Self-published authors learn how to get their books into libraries

by Public Libraries on June 5, 2014

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Are you associated with or working in a library? If so, you might want to prepare for an influx of bids from self-published authors asking you to stock their work. Just this week, the Book Expo America kicked off in New York City, with thousands of books, library, writing, and reading enthusiasts gathered to a plethora of various talks and events. Within the conference, however, sat uPublishU, a sub-conference whose talks focused entirely on the self-publishing market and what authors could do to expand the reach of their self-published books. One speaker, Ian Singer – the vice president of Library Journal – urged authors to do themselves a favor and get their work into the hands of librarians, and by extension onto the public library shelves of America.

Singer described the library system across the country as a changing landscape, but a currently receptive one to self-published works. Library budgets are constrained, and librarians may look for cheaper alternatives to large publishing company contracts. Additionally, librarians know that interest in libraries in general has been in flux in recent generations with access to so much online and digital technology and content; self-published works could be a breath of fresh air, bringing unique genres and new styles of writing to young people who might not be interested in more of the same. Sprinkled into the talk were plenty of statistics to make self-publishers happy – including Library Journal conducted surveys which showed between 60 and 70 percent of respondents possessing an interest in making self-published titles available in their libraries.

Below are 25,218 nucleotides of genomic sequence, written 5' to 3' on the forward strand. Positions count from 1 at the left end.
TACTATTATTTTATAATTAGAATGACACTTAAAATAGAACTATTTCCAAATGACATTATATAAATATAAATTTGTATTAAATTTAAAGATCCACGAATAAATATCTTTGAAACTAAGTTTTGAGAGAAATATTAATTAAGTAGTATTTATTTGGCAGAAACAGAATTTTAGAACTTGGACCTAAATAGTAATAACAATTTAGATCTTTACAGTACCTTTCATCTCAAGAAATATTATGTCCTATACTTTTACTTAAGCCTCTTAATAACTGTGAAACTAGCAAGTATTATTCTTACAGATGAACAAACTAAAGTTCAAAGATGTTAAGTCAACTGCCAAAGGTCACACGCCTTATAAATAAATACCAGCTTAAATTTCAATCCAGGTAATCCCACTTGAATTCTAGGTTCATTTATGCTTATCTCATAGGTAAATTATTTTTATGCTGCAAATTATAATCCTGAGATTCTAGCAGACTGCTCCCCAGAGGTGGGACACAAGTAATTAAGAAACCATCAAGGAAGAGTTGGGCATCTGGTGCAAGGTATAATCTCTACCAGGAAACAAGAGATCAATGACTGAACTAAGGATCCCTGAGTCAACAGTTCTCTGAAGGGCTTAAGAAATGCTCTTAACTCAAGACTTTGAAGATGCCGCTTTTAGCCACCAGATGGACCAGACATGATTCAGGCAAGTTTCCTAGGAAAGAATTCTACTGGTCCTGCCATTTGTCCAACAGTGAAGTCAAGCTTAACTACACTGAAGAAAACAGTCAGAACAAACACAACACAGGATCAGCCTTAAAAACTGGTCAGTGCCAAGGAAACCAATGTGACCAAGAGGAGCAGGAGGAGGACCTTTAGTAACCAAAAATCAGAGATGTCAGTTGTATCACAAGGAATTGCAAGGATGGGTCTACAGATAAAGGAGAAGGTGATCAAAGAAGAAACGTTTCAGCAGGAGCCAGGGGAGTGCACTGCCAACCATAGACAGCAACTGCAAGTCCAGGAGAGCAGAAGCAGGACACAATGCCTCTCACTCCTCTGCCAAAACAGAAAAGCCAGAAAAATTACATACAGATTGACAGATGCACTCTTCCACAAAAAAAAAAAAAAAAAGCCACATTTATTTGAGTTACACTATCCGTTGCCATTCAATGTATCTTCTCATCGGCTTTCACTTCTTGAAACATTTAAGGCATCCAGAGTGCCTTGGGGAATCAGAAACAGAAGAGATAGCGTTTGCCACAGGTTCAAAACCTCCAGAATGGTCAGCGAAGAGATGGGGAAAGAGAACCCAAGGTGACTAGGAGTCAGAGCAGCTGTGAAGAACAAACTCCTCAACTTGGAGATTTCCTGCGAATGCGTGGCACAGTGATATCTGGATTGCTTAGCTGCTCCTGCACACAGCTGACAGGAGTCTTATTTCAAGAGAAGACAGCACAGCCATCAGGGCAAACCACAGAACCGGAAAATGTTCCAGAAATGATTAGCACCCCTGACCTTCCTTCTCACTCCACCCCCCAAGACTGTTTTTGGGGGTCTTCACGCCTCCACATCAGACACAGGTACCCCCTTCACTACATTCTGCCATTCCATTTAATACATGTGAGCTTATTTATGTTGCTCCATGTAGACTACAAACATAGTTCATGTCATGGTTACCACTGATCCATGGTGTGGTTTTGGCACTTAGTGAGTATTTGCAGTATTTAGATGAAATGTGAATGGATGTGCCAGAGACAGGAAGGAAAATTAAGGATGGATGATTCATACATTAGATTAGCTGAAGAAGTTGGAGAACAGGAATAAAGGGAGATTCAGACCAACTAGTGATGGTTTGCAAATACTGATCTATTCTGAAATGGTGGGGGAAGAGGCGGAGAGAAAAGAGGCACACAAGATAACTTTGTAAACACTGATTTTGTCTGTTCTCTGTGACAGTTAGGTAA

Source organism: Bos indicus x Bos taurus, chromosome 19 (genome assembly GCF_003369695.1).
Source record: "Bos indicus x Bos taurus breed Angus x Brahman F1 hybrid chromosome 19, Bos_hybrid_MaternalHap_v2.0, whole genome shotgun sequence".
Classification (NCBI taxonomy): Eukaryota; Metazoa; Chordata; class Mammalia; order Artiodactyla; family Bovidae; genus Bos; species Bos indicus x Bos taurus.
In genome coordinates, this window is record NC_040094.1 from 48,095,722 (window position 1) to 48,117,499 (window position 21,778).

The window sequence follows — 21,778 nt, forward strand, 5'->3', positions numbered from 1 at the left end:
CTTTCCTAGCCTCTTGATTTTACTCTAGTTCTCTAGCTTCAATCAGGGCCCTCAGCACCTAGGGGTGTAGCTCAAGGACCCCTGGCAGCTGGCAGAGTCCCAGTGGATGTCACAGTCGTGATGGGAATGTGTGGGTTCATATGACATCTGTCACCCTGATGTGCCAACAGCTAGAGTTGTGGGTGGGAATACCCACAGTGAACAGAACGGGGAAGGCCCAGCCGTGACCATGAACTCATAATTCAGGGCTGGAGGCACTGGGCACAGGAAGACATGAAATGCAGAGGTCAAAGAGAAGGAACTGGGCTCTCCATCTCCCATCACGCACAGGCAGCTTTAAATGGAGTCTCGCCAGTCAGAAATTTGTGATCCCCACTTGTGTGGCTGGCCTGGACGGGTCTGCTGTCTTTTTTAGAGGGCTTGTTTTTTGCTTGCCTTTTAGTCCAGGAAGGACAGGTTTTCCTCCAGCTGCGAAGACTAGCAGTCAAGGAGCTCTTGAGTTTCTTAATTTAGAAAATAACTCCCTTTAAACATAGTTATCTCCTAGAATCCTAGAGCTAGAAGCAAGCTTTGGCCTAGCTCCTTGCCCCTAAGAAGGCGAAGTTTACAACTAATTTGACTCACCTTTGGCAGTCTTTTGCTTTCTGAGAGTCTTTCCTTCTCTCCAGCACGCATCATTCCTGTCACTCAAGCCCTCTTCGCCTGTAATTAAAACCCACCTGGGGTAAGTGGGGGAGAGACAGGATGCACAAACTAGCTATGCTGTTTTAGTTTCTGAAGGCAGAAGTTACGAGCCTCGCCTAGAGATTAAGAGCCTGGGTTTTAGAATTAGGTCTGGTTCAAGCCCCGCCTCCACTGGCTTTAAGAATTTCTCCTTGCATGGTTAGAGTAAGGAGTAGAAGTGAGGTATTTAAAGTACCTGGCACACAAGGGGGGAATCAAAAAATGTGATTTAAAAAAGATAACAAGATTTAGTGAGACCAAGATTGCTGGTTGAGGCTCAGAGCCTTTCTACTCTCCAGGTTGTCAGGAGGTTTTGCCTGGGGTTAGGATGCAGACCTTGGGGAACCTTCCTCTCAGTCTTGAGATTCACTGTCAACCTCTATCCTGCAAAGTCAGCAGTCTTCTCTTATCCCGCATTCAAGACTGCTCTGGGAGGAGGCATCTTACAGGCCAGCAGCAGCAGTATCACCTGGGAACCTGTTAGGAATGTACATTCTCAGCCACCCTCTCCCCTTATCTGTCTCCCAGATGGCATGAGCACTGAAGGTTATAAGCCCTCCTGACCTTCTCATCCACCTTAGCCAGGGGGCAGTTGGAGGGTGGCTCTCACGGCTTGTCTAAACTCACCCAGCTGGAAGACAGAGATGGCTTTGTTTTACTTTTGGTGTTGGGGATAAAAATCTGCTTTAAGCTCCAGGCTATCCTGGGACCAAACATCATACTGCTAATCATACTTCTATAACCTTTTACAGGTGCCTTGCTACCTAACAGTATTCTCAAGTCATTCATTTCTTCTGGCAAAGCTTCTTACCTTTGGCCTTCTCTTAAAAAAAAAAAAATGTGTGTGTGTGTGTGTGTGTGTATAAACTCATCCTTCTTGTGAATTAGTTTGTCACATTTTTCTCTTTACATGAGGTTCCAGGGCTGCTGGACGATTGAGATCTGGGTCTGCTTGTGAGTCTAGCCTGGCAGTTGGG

As for barriers to entry, Singer noted that the vast majority of libraries now include ebooks, a platform that many self-publishers already are taking advantage of and have their works formatted for. That said, Singer did concede that there are processes and cataloging policies at libraries that currently favor established publishing companies. With time, though, these barriers should lessen and self-published should help this transitional period along by soliciting libraries now, rather than later.

At the same event, computer programmer Lori Bennett also spoke. In Lori’s mind, those bureaucratic barriers to getting self-published materials into the hands of libraries isn’t much of a problem at all, thanks to newly emerging cataloging systems that let self-publishers enter their book data. These systems create, as she calls it, a self-publishing network, and allow for ease of access into official bookkeeping systems. Bennett says that more than anything self-published authors need to focus on the quality of their ebook production; maintaining the integrity of these new networks and getting libraries to accept self-published works relies on high quality content that is formatted and displayed in just the right ways.

Finally, Bennett encouraged authors to think outside of the box, noting that getting a book translated into another language can open up huge new markets for writers. Many ebook publishing services can stock multiple languages, as well, streamlining the process of uploading and publishing in languages other than English. Finally, speakers of the event noted that printing services for third-party self-publishers are becoming more and more affordable in an effort to make the printed market more easily accessible.

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